Donald Trump's fiercest critics have hoped that his outlandish statements will eventually undo him. Their mistake is that Trump is a creation of America's (and the Republican Party's) political elites. The Trump phenomenon exists because Republican elites scorned large segments of their own electorate, and those scorned voters are now taking their revenge. The key to defeating (and what is more important) marginalizing Trump is to recognize that Trump's power is based on the alienation of his supporters.
These voters did not get this alienated by accident. Republican elites had to work at it to bring us the Trump phenomenon. It started immediately after Romney lost the 2012 election when well-regarded Republican political consultant Mike Murphy wrote an article for Time.
Murphy wrote that Republicans had to choose between the “purists” who offer “steadfast opposition to emerging social trends like multiculturalism and secularization” and “pragmatists” who favor a “more secular and modernizing conservatism that eschews most social issues.” Having caricatured and dismissed religious and social conservatives, Murphy then moved on to insult the “nativists” who were so repulsive as to oppose upfront legalization of the country's unauthorized immigrants. Murphy counseled Republicans to listen to the “hardheaded business types” and focus on upward mobility. They should ignore the alleged nativists and the lame social conservatives.
Unfortunately—but also usefully as an experiment—the institutional Republican Party tried it Murphy's way. The Republican National Committee's “autopsy” of the 2012 cycle provided a more polite version of Murphy's admirably blunt political analysis. Marco Rubio, the party's most promising young orator, joined with the Democrats to support upfront amnesty and increased future immigration. Jeb Bush was initially marketed as being willing to lose the extremist-infected primaries in order to win the all-important general election. (This strategy was especially unfortunate for Bush, as his record on most social issues is about as good as conservatives could reasonably expect from a prospective president.)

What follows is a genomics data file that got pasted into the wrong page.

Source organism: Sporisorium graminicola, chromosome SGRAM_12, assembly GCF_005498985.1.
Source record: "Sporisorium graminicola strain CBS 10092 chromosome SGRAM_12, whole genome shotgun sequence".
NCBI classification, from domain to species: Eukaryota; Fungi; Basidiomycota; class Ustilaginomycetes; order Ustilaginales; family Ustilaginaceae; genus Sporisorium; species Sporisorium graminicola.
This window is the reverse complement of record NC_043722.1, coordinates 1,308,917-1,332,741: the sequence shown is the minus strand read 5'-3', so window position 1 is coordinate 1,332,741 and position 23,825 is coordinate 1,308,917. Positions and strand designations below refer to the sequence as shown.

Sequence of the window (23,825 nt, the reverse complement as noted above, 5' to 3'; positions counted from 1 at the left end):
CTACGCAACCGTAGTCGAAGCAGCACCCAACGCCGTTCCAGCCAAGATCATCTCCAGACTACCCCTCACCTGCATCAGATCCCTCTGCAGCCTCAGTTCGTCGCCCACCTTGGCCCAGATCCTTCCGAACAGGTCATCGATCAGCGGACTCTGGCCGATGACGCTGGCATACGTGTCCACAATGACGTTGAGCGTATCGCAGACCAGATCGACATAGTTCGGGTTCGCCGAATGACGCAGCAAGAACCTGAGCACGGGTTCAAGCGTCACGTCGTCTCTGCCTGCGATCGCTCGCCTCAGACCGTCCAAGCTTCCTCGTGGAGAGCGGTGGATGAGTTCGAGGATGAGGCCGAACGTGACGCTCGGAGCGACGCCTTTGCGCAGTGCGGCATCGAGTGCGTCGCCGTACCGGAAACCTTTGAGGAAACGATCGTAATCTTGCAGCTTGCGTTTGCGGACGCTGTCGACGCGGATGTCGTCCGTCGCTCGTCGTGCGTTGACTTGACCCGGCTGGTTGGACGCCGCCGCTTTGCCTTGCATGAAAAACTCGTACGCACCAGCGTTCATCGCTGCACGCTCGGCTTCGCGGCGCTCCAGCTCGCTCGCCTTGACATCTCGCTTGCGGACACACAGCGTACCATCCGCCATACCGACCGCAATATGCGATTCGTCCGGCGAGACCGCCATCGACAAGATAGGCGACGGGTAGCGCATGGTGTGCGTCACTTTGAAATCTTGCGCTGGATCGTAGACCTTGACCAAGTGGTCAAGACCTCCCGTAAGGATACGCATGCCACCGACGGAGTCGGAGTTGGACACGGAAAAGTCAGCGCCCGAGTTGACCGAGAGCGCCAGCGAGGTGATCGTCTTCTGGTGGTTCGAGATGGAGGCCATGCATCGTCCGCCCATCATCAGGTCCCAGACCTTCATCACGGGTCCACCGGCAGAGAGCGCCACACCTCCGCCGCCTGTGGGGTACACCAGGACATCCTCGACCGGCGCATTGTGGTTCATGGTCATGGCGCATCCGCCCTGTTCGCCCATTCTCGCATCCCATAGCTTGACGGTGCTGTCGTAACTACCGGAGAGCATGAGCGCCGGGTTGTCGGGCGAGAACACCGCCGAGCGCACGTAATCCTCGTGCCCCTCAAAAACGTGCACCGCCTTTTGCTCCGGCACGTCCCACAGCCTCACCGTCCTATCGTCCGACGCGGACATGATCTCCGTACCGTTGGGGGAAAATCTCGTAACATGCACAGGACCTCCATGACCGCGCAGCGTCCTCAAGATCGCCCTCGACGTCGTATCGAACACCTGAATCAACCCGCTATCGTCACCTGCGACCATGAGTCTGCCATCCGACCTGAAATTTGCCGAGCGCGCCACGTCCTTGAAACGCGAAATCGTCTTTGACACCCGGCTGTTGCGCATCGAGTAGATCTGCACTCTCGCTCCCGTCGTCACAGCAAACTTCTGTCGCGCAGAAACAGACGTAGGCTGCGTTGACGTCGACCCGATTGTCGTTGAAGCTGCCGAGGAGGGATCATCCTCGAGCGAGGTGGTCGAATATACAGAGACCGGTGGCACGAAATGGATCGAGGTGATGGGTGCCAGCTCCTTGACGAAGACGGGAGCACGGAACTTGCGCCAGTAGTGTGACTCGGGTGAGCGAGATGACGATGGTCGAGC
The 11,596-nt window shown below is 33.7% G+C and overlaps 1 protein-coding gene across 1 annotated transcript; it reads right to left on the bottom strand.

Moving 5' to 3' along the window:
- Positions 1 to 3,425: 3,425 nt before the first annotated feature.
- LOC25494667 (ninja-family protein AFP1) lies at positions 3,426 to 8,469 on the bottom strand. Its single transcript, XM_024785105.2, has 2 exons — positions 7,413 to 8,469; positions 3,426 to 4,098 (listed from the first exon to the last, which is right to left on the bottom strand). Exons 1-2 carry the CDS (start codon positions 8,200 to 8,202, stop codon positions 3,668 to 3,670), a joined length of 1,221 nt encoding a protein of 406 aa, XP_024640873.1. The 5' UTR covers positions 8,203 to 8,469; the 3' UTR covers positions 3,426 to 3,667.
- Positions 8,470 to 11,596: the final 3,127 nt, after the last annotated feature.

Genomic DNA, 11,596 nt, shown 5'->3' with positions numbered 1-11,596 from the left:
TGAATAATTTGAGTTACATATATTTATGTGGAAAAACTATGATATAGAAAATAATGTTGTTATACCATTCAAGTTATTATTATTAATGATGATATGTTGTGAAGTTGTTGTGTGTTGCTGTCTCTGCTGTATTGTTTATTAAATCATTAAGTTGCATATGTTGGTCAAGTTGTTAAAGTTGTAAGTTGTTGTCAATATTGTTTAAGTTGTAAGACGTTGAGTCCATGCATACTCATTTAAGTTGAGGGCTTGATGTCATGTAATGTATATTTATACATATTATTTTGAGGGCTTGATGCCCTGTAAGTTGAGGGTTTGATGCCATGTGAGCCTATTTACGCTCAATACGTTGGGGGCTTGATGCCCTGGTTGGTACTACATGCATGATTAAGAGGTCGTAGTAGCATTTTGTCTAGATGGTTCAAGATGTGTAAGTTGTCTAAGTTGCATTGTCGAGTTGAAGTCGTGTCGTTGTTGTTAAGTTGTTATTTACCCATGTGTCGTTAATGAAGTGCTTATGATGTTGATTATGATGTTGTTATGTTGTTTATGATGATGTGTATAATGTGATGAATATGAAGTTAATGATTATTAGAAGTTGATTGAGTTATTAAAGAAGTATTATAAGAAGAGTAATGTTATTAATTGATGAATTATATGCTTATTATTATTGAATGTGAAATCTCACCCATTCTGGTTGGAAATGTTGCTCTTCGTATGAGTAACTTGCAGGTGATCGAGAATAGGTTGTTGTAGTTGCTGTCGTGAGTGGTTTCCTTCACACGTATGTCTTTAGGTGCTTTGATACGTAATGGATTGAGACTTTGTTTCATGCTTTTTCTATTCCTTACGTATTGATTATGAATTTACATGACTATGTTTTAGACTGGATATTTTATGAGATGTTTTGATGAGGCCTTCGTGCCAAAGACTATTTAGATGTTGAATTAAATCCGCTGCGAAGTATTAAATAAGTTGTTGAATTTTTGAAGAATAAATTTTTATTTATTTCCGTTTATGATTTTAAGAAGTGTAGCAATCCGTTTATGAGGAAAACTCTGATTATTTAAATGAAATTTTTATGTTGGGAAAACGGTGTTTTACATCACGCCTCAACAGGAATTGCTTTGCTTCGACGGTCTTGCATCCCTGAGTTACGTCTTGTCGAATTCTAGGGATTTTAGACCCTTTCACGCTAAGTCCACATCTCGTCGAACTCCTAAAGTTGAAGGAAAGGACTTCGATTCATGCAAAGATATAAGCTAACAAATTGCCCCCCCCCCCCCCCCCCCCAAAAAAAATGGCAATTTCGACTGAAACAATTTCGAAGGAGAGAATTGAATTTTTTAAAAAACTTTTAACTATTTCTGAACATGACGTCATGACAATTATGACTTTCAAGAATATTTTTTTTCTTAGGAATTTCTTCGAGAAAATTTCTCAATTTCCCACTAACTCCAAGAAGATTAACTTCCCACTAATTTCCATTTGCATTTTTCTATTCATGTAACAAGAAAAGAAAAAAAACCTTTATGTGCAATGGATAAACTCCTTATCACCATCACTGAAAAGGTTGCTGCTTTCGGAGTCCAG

Then a funny thing happened. All those nativists who don't want upfront amnesty—all those social conservatives who still care about their principles—all those working-class moderates who don't mindlessly defer to the preferences and priorities of “hardheaded” Republican donors . . . they didn't go away and die. They are still out there, and they are in open revolt.
Trump is the most obvious outcome of this revolt. According to the Real Clear Politics average of national polls, Trump is far in the lead with 35 percent. But that isn't the number that should scare Republican elites.
The number that should scare Republican elites is the sum of the support of Trump, Ted Cruz, and Ben Carson. Trump is an obvious demagogue, as even his supporters should recognize. Cruz is the Tea Party senator who is most despised by Republican senators. Carson is an accomplished man outside of politics and beloved by some social conservatives, but seems entirely unfamiliar with swaths of public policy. Trump, Cruz, and Carson have the support of 63 percent of poll respondents.
The problem with the “pragmatic” politics of Mike Murphy and the Republican elites is that their pragmatism and their support for inclusion was a sham. They didn't want inclusion. Their entire model assumed that a large fraction (a large majority as it turned out) of their voter base would either shut up or go away or both. The Republican elites assumed that what they wanted was also what the general public wanted.
They are wrong, and they seemingly can't help themselves from being ever-more-wrong. Many conservatives criticized the most recent spending bill passed by the Republican Congress. One of the reasons for the criticism was that the bill continued federal funding for Planned Parenthood, but there were pragmatic reasons for Republican surrender. The Senate Republicans didn't have the votes to overcome a Democratic filibuster. The president would have vetoed any budget that eliminated funding to Planned Parenthood. One must be pragmatic and think about how the general public sees things. And then . . .
The congressional Republicans voted to expand a low-skill guest worker program. This sure doesn't seem terribly pragmatic. Only 15 percent of the public favors increasing immigration. To the extent that the public favors immigration, the American people (Democrats and Republicans) favor increasing high-skill immigration.
This is why the Republican establishment attacks on Trump have proven so ineffective. They imagine a crackpot mathematics where they can win elections without the mass of their own voters. They claim the mantle of pragmatism even as they adopt wildly unpopular policies. They openly despise their own voters, and then demand deference. Donald Trump is the product of the delusions and arrogance of the self-proclaimed pragmatists.
Pete Spiliakos is a columnist for First Things. His previous articles can be found here.